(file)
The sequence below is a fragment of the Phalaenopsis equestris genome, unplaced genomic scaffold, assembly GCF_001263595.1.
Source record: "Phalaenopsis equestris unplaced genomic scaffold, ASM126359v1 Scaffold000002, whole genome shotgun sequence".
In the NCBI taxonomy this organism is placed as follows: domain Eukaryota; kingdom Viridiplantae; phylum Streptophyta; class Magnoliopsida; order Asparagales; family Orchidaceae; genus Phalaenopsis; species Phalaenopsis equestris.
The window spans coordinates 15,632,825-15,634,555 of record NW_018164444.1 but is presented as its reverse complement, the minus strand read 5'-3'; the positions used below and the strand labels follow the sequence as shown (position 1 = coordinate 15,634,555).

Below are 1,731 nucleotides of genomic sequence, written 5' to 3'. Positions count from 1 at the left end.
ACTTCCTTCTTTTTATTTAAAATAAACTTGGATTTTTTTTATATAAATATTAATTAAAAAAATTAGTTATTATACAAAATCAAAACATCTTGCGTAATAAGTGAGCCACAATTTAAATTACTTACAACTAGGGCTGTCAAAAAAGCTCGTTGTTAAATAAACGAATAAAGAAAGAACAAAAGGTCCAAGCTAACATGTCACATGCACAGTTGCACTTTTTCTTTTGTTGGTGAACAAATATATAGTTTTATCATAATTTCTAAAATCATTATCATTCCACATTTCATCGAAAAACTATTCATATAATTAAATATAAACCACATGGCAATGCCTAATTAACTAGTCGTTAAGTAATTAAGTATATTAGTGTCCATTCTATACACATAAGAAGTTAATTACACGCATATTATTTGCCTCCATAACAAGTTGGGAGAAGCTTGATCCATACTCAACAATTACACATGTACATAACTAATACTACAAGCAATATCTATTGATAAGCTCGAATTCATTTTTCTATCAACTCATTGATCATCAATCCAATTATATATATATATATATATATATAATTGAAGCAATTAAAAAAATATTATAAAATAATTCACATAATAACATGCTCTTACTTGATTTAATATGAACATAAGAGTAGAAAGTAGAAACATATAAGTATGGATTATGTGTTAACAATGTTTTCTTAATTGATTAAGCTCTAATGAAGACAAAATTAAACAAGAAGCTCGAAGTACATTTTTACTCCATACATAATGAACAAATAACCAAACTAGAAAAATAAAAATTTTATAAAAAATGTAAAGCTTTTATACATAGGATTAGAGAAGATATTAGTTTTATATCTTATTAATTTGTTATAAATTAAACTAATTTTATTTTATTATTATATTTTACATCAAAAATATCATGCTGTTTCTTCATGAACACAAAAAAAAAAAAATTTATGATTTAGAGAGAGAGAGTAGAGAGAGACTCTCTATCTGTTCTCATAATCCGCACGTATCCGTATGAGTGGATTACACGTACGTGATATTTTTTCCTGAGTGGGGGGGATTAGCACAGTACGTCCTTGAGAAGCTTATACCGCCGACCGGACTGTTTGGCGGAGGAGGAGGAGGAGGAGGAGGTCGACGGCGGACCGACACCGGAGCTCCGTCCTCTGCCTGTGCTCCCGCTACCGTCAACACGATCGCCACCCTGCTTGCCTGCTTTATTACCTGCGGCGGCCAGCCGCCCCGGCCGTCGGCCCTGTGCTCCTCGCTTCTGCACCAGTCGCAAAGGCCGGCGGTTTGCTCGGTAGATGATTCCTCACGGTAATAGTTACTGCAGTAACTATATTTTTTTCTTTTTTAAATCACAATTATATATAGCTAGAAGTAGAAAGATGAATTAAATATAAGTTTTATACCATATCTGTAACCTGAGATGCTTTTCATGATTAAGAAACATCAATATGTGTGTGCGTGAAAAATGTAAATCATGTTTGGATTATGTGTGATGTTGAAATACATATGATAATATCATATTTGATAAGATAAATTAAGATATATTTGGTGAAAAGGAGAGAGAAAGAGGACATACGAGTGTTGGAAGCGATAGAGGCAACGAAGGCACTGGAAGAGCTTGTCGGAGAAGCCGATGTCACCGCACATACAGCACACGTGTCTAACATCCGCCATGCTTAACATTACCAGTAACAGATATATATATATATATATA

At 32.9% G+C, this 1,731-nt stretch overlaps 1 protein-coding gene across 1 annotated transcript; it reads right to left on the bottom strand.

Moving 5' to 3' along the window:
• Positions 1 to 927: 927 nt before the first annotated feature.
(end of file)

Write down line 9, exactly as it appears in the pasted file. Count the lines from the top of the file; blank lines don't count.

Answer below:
• Positions 1 to 927: 927 nt before the first annotated feature.